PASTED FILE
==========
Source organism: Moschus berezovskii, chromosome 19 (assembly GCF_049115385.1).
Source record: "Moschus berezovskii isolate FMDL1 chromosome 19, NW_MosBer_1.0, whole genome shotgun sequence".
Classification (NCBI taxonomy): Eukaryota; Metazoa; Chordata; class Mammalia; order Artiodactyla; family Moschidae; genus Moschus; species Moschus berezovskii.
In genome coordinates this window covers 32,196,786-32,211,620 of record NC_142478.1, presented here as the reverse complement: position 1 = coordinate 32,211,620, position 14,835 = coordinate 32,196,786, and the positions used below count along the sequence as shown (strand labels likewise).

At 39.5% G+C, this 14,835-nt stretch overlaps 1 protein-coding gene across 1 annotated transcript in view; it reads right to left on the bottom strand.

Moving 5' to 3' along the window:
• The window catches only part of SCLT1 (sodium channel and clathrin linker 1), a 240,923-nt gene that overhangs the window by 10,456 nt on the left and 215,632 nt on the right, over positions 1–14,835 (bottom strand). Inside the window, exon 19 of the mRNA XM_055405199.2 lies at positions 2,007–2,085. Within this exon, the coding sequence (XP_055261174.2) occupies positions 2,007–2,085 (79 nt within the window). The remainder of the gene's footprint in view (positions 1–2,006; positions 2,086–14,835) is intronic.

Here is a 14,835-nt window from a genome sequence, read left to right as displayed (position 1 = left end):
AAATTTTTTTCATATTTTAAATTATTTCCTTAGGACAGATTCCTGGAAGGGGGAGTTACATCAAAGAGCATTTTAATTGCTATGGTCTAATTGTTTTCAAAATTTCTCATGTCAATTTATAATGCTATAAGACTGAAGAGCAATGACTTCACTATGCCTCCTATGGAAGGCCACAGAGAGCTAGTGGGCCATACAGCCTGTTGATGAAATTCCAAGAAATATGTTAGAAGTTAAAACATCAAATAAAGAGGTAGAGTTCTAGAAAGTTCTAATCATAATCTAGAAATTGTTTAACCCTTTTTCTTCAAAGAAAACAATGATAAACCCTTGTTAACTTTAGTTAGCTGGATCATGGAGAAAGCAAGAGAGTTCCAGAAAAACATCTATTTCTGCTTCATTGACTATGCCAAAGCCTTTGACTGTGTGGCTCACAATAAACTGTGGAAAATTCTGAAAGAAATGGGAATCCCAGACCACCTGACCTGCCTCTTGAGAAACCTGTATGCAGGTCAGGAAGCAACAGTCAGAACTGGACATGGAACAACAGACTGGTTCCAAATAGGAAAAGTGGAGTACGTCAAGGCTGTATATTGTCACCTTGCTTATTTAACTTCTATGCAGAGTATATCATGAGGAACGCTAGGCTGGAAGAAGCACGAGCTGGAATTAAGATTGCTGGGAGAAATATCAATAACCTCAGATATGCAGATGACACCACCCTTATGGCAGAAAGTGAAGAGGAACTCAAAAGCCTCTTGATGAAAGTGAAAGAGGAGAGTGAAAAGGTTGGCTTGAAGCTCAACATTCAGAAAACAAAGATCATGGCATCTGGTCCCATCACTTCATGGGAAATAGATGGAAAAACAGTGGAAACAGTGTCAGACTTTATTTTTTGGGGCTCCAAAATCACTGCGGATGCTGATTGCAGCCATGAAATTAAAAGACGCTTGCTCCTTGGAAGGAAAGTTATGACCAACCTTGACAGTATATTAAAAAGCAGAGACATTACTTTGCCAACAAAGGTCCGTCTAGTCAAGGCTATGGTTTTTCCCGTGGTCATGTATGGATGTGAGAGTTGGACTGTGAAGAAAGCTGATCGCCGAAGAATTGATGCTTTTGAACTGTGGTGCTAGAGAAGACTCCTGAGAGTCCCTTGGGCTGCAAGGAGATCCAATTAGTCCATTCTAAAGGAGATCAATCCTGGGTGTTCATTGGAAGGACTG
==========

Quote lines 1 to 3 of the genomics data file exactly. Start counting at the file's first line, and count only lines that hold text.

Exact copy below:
Source organism: Moschus berezovskii, chromosome 19 (assembly GCF_049115385.1).
Source record: "Moschus berezovskii isolate FMDL1 chromosome 19, NW_MosBer_1.0, whole genome shotgun sequence".
Classification (NCBI taxonomy): Eukaryota; Metazoa; Chordata; class Mammalia; order Artiodactyla; family Moschidae; genus Moschus; species Moschus berezovskii.